Bridge participants use professional skills to address workgroup challenges

The 2017-2018 King County Bridge Fellowship cohort, which started in June, are continuing to explore leadership and development opportunities for themselves and for the organization. Twenty three employees are working through the course, participating in classroom learning, group projects, presentations and career development activities, as well as interviews and site visits to explore the County’s agencies and their priorities. The fellowship is expected to wrap up in November, with a formal graduation and presentation.

The program is supported by the Learning and Development Team in the Department of Executive Services and is led by Debra Baker. It is part of the County’s Investing In You commitment to provide leadership and development opportunities to employees. The Fellowship, open to all full-time and TLT employees, was reestablished in 2013-2014 by King County Executive Dow Constantine. The program was expanded in 2017.

The program has been a meaningful opportunity for the participants. Read on to hear more from three Bridge participants.

Beth leDoux, Snoqualmie Watershed Technical Coordinator, Department of Natural Resources and Parks

BLedouxFINALI started at the County almost 15 years ago in the Science and Technical Section at the Water and Land Resources Division. I spent 10 years there and as my technical experience grew I was intrigued by the awesome work being done in salmon recovery and was thrilled to get the position I have now.

Bridge was an opportunity to really dive into personal and professional growth for me. I wanted to develop my leadership skills in a meaningful way so that I could be better at my work and share what I was learning with my colleagues. I went for it because I was ready to be engaged and see what it means to truly be a part of King County.

Bridge has helped me to take a step back, look at situations, evaluate my role in them and be more thoughtful in my responses. Using coaching skills to support my colleagues, I am more helpful and better prepared to work with them and help to discover their own solution or next steps. Coaching allows me to be helpful without owning the solution or having to solve a problem. Also, developing a personal mission statement has helped me to identify what inspires me to do my best work every day, and has really helped me get my feet firmly planted in my career.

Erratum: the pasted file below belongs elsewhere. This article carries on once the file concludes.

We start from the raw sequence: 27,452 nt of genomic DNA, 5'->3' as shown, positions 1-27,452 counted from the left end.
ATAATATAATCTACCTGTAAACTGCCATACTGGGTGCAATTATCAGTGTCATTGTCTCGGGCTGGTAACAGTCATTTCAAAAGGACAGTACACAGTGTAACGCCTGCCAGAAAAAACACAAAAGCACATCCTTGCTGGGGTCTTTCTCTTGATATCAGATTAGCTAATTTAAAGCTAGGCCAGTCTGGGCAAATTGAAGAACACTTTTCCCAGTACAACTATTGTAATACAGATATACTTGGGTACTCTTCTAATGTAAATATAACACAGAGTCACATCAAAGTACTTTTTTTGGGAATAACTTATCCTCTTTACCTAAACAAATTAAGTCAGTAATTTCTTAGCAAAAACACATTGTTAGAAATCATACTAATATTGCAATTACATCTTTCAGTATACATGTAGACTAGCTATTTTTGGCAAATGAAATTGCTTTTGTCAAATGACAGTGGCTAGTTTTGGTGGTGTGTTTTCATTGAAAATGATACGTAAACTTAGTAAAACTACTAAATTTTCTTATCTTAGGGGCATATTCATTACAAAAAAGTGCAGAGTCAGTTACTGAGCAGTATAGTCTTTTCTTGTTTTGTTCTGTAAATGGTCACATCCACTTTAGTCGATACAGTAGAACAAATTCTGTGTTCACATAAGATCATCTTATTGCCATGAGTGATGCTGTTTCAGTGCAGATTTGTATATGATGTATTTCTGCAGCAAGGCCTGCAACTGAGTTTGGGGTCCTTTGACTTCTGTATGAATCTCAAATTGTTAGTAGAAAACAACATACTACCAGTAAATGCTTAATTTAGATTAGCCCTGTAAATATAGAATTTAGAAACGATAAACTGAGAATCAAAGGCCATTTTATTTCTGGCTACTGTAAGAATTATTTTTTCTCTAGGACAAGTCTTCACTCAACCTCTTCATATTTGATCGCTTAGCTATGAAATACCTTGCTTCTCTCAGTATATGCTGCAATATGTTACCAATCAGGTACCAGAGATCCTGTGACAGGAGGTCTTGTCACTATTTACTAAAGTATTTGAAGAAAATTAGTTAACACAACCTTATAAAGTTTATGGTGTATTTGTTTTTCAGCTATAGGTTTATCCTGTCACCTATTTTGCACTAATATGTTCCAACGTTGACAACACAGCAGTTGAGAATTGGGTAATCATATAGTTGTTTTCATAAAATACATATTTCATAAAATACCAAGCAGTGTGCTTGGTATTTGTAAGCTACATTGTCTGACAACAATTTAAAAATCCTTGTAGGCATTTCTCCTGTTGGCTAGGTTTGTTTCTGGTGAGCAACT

As far as developing yourself professionally, I would say find a way to dive into who you are or what makes you tick, and allow yourself the time to focus on clarifying your personal and professional goals. By doing this you naturally find how you can best contribute to the County or any job, really. We get stuck in thinking leadership equals management. Through Bridge I am learning that leadership is so much bigger than that – that I can lead by being present to those around me by listening and asking real questions. It’s empowering.

Christine Alba, Fiscal Specialist III, Records and Licensing Services Division, King County Department of Executive Services

I started at the county in June 2016 because I wanted a career with a good work/life balance. In my role I am able to use my finance, operations and customer service background and serve the public. I will soon be transitioning to a Special Duty Assignment and am really excited for this as a step to broaden my skills.

Bridge seemed to be a great way to put my career on an upward trajectory, while learning more about the county as a whole. What really made me say “let’s do this” was the idea of working together on the group project. I enjoy tackling a new challenge, especially with a team of people.

The Program has given me the confidence and skills to become a leader, with a passion for process improvements and building efficiencies. Bridge has also given me insight into the challenges and opportunities that other departments and employees face every day. I am looking forward to using the new skills and growth mindset I have gained with Bridge to lead my current and future departments in continuous process improvements.